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Language barrier with future in-laws


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Old 16th October 2017, 10:01 AM   #1
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Language barrier with future in-laws

I recently met my partner's parents for the first time. Since we have different nationalities, I have trouble communicating with them.
My boyfriend and me speak English with each other, but his parents have a
very limited vocabulary. His mother, in particular, is not very good at expressing herself in English.
It makes me feel very awkward, as I feel I cannot be myself around them, can't make jokes, and on top of it all, makes me feel like a jerk for not speaking their language (I live in their country, after all, for several years already). They are really sweet people.

Do you have any tips on how to work around an awkward situation like this?
I think that the next time I see them will be at their home.
I want to show them that I appreciate their hospitality, and thank them for having paid for my ticket to a museum we went to last weekend.
I want to make a good impression, but I am so darn shy because of the language barrier (and because I am a shy person in general)....

Would a gift be too much? This will be the third time I will meet them.
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Old 16th October 2017, 10:09 AM   #2
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When you go to someone's home always bring a hostess gift.

Since you live in the country what are you doing to learn the language? Perhaps learn to say hello, please & thank you as a gesture before you go to their house. I'm sure your BF can teach you a few words / phrases.
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Old 16th October 2017, 10:12 AM   #3
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Quote:
Originally Posted by d0nnivain View Post
When you go to someone's home always bring a hostess gift.

Since you live in the country what are you doing to learn the language? Perhaps learn to say hello, please & thank you as a gesture before you go to their house. I'm sure your BF can teach you a few words / phrases.
I do speak their language, but I am not fluent, rather A2 level.
Hello, goodbye, how are you, these are all no problem.
But it still leaves things awkward.

Another thing is that where they are from, people have strong dialect, so when I am in my city, I understand people very well, but when I am sitting at a table with my boyfriend's family, and they speak the language, I don't understand a word of what they are saying. It goes into one ear and out the other... very frustrating.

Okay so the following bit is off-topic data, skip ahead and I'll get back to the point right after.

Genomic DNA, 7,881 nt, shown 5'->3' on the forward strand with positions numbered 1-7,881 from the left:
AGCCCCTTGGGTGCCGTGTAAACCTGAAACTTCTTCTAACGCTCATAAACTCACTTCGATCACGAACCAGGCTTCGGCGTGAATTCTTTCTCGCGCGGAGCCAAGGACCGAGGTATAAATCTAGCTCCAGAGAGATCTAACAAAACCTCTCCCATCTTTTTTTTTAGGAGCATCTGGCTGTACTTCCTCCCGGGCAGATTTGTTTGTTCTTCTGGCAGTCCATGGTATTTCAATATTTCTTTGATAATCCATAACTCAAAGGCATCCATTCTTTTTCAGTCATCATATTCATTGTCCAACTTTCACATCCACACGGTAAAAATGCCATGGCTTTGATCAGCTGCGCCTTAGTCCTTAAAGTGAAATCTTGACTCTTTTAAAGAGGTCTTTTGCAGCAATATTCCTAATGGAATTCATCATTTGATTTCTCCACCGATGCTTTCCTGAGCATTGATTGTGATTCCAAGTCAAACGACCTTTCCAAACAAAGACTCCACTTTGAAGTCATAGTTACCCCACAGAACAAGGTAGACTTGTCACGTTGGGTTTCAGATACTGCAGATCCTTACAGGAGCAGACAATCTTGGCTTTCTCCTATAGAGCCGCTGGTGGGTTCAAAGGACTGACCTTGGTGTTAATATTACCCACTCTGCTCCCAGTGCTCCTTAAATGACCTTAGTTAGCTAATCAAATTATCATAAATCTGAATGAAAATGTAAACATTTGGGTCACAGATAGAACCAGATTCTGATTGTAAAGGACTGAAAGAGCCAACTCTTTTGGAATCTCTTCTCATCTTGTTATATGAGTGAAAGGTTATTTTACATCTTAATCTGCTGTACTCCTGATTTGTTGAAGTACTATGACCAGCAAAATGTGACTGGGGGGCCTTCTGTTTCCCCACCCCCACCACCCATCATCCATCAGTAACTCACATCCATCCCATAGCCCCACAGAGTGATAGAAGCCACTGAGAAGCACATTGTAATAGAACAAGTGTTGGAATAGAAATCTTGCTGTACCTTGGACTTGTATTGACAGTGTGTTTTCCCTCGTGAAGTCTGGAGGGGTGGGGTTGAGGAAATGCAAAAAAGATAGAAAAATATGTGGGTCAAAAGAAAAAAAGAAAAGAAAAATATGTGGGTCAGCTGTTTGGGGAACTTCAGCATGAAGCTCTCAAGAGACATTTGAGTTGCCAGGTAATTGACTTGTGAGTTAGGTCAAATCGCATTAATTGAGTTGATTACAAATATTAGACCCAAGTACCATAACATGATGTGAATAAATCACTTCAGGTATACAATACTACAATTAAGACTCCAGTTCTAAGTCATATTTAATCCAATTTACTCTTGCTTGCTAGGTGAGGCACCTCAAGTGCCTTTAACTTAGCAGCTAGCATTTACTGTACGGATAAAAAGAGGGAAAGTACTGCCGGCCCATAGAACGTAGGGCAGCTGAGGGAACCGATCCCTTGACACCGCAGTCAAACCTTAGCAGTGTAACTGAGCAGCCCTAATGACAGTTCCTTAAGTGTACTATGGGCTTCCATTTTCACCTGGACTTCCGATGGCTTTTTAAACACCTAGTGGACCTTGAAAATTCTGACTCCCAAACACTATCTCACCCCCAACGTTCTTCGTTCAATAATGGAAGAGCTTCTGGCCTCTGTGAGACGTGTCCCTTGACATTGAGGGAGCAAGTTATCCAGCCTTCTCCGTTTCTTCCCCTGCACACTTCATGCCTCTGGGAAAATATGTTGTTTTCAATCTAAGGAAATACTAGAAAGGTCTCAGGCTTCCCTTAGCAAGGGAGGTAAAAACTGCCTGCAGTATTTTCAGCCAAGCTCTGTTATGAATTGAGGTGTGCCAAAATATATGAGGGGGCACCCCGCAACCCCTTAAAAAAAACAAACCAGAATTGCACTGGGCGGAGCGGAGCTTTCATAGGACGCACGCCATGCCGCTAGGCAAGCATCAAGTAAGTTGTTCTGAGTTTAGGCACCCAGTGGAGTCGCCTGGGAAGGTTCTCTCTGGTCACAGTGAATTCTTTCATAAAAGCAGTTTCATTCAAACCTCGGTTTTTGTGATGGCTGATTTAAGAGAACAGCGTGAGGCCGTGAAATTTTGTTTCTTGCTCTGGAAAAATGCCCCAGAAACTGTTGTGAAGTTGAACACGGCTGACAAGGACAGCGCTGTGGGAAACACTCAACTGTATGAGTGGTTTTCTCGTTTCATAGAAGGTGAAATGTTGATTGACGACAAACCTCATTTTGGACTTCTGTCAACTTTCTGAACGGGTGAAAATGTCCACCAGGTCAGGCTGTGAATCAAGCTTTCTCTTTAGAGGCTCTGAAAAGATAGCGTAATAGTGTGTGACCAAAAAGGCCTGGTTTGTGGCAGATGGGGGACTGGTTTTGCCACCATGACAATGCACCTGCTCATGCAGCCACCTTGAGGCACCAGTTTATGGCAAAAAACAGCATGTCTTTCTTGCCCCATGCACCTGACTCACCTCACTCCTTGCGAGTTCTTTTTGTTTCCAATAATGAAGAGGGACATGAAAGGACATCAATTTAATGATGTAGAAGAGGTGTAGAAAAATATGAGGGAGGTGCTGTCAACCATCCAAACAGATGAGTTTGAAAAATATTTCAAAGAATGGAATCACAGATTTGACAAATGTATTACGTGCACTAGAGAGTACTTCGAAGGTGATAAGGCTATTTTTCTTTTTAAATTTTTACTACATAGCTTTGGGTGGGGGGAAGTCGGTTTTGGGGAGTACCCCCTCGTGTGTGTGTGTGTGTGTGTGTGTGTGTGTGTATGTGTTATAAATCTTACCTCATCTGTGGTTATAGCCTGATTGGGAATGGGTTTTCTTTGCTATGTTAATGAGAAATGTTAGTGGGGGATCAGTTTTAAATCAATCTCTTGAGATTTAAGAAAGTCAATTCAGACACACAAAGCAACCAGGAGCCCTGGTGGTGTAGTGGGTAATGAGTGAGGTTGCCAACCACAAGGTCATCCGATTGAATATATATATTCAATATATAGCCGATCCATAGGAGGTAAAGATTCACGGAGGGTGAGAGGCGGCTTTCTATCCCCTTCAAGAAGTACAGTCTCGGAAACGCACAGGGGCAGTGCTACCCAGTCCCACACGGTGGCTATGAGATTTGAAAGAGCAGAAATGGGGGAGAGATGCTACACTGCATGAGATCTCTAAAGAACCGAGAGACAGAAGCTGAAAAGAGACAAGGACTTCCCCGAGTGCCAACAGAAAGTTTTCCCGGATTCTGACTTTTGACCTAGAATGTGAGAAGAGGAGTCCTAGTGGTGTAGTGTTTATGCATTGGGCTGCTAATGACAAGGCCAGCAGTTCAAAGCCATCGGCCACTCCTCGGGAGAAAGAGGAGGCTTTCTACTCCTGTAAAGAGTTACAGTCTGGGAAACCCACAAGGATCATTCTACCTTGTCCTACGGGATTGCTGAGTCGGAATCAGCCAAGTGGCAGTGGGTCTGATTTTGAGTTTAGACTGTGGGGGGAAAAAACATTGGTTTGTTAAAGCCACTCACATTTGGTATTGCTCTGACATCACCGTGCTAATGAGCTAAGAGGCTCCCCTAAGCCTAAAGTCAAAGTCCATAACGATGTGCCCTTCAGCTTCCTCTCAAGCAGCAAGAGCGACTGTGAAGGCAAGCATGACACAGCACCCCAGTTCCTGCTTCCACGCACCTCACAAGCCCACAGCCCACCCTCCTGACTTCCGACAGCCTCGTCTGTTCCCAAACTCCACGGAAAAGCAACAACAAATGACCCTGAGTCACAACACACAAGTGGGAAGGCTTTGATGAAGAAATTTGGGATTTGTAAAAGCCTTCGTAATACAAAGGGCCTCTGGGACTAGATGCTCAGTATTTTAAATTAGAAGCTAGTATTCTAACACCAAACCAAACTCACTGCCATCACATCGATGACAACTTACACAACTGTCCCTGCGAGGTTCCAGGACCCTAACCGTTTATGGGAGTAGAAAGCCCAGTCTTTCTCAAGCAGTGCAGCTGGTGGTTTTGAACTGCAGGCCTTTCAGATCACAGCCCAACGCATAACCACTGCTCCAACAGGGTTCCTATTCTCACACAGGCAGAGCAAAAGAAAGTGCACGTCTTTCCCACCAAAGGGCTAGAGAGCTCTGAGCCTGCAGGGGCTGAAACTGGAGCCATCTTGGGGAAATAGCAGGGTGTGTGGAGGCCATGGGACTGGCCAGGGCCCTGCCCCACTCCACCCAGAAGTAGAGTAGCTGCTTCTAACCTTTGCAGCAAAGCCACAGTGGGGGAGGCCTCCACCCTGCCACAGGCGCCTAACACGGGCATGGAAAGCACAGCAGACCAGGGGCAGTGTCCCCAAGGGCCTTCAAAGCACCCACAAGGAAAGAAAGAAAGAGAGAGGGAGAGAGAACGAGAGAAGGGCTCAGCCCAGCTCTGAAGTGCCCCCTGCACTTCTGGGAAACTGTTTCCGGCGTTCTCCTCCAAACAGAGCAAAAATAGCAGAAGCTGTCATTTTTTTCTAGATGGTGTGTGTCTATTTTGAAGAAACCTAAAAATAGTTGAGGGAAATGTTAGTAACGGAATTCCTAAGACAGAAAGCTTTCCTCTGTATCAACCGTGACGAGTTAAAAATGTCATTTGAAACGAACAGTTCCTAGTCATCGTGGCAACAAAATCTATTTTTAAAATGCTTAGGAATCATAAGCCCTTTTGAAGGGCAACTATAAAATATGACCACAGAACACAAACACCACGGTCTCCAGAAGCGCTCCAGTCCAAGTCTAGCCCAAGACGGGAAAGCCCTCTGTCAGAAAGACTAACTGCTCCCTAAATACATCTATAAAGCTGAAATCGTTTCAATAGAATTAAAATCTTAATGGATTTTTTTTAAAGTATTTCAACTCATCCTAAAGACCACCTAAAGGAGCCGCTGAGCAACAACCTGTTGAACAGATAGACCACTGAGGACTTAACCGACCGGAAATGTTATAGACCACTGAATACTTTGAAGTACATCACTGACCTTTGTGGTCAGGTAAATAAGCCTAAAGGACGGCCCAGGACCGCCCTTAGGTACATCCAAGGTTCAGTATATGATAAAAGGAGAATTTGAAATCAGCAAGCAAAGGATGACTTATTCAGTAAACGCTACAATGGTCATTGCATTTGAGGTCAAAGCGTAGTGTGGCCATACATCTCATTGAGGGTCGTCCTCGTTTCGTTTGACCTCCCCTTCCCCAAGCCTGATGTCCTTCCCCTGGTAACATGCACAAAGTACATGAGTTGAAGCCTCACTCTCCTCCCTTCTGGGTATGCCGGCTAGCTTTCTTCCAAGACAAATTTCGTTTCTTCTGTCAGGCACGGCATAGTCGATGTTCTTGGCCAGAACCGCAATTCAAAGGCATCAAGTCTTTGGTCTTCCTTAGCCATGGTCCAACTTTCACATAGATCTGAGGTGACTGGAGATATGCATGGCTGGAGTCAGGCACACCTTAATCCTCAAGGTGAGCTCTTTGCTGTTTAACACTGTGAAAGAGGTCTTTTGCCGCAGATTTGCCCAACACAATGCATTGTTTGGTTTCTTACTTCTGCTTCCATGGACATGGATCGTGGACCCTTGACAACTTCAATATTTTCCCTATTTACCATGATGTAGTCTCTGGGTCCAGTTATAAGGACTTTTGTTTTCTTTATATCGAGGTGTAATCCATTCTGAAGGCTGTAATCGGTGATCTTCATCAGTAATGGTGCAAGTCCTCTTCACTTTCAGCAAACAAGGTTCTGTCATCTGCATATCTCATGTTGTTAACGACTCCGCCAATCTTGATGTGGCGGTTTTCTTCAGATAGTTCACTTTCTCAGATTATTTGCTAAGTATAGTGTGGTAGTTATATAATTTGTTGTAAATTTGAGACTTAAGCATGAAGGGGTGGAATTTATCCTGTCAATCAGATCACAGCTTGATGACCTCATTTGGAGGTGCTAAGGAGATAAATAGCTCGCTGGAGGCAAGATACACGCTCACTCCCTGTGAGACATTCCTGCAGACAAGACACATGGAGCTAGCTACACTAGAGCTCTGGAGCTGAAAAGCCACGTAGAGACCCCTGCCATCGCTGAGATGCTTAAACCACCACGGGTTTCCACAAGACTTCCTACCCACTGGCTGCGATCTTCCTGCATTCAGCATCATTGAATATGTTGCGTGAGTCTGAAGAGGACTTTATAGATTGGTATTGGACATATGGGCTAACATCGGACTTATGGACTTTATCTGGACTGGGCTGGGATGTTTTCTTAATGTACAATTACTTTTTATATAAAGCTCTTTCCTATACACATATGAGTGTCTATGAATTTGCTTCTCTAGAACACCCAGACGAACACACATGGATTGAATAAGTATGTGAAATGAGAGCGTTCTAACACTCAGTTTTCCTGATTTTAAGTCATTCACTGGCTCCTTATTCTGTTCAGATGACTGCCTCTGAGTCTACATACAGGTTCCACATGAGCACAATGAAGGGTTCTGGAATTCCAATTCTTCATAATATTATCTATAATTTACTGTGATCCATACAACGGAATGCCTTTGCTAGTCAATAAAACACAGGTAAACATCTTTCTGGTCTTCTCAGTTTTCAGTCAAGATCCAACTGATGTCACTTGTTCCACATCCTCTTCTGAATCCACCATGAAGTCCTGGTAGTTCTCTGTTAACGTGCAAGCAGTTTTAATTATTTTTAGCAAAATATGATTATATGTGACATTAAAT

I didn't want to become fluent, because I thought I'd leave this year. But well, met my boyfriend and am staying, so I guess I must start learning the language now. But yeah, takes time.
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Old 16th October 2017, 10:31 AM   #4
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having lived abroad, as one pal pointed out, sometimes it can be better not to speak too much, less chance of saying the wrong thing
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Old 16th October 2017, 11:19 AM   #5
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Absolutely bring a gift! Just be of service to his mom, most mom-in-law appreciate a helpful gf in the kitchen.

I think you have enough to establish a good rapport with them as you know the basic to their language. I was a few years with an English man and my parents speak 0 English. I had to translate all the time, it was very demanding during family visits.

With time you'll get use to their heavier accent and slang. I wouldn't worry too much.
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Old 16th October 2017, 11:25 AM   #6
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My husband doesn't speak my native language and my parents love him! Maybe because he doesn't speak ) Just smile be polite and helpful, bring a gift and it'll be alright.
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Old 16th October 2017, 1:15 PM   #7
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If you are marrying and setting down roots in a country, I think it's time to learn the language there.
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Old 16th October 2017, 2:46 PM   #8
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Originally Posted by GunslingerRoland View Post
If you are marrying and setting down roots in a country, I think it's time to learn the language there.
Not marrying anybody. I was gonna leave this year, was only supposed to stay for 4 years. Unfortunately I can't learn the language until next summer, as I am doing a language course for a different language right now as part of my career. I really hope to be starting a new course next year if my relationship continues to flourish and I end up settling down here after all... Without marriage, of course
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